Historical catches of humpback whales in the North Atlantic Ocean: an overview of sources

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Randall R. Reeves
Tim D. Smith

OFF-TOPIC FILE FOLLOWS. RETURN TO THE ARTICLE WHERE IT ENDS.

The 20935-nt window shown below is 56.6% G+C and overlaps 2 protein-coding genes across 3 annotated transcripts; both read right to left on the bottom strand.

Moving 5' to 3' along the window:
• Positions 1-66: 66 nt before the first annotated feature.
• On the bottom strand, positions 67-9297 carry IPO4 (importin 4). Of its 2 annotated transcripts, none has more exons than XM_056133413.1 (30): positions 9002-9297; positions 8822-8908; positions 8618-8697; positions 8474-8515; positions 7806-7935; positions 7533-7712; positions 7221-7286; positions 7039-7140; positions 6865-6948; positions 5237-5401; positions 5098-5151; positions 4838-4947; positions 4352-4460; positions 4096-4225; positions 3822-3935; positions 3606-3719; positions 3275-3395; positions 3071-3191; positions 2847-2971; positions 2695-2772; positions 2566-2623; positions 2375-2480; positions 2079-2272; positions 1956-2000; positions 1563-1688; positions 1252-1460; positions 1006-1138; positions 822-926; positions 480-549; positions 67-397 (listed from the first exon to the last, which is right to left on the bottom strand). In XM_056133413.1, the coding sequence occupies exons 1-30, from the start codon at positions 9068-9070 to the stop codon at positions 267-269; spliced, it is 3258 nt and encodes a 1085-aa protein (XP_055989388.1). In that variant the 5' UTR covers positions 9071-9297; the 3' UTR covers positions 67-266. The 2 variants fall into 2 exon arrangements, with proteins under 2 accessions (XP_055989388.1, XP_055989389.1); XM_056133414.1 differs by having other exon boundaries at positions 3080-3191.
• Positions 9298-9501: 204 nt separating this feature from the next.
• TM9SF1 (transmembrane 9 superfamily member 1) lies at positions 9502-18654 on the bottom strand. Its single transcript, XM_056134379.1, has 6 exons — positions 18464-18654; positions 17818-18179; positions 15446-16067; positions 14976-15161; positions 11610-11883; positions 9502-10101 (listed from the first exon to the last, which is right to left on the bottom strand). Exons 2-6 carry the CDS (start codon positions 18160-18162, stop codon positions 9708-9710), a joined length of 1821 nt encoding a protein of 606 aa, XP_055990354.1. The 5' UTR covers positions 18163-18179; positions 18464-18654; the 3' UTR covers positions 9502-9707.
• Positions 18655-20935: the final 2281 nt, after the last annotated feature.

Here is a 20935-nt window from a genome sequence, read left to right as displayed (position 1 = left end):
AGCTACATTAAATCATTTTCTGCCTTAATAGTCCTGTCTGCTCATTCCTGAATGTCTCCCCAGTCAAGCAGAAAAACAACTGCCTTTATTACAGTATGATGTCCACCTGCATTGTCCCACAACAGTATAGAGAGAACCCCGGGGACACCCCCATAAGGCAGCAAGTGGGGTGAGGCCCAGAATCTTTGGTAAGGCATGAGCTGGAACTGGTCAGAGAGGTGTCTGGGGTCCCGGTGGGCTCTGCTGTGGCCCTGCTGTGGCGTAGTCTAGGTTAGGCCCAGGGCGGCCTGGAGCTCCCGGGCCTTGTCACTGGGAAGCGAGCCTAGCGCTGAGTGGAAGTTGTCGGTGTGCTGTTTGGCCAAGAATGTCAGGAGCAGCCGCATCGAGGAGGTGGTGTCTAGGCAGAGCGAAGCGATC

Humpback whales (Megaptera novaeangliae) have been taken in the North Atlantic since the 1600s in a variety of fisheries operating from the Arctic to the tropics. The relative importance of the humpback whale in these fisheries has varied. In some it was the main target species, while in others it was a minor component of the catch, with other large rorquals or sperm whales (Physeter macrocephalus) ranking ahead of it. There was an overall trend towards large catches of humpback whales, especially in tropical breeding areas, by non-mechanised fisheries during the mid to late 19th century; as these fisheries declined and modern whaling began in higher latitudes, large numbers were taken on the feeding grounds. Catches generally declined in the mid to late 20th century, with many fisheries stopping or scaling down their operations. Information describing the humpback fisheries is published in a wide variety of sources, and approximate locations and periods of operation are reasonably well known for most of the relevant fisheries. In addition, catch and production data are available in commercial records, newspapers and whaling manuscripts (e.g. voyage logbooks). This paper summarises the data sources and defines thirteen ‘fisheries’, based mainly on the whaling methods employed, and 20 ‘sub-fisheries’, based mainly on the spatial distribution of the whaling operations. Catch levels are summarised, often crudely, and gaps in the catch history are identified. Where possible, suggestions are made for filling these gaps.

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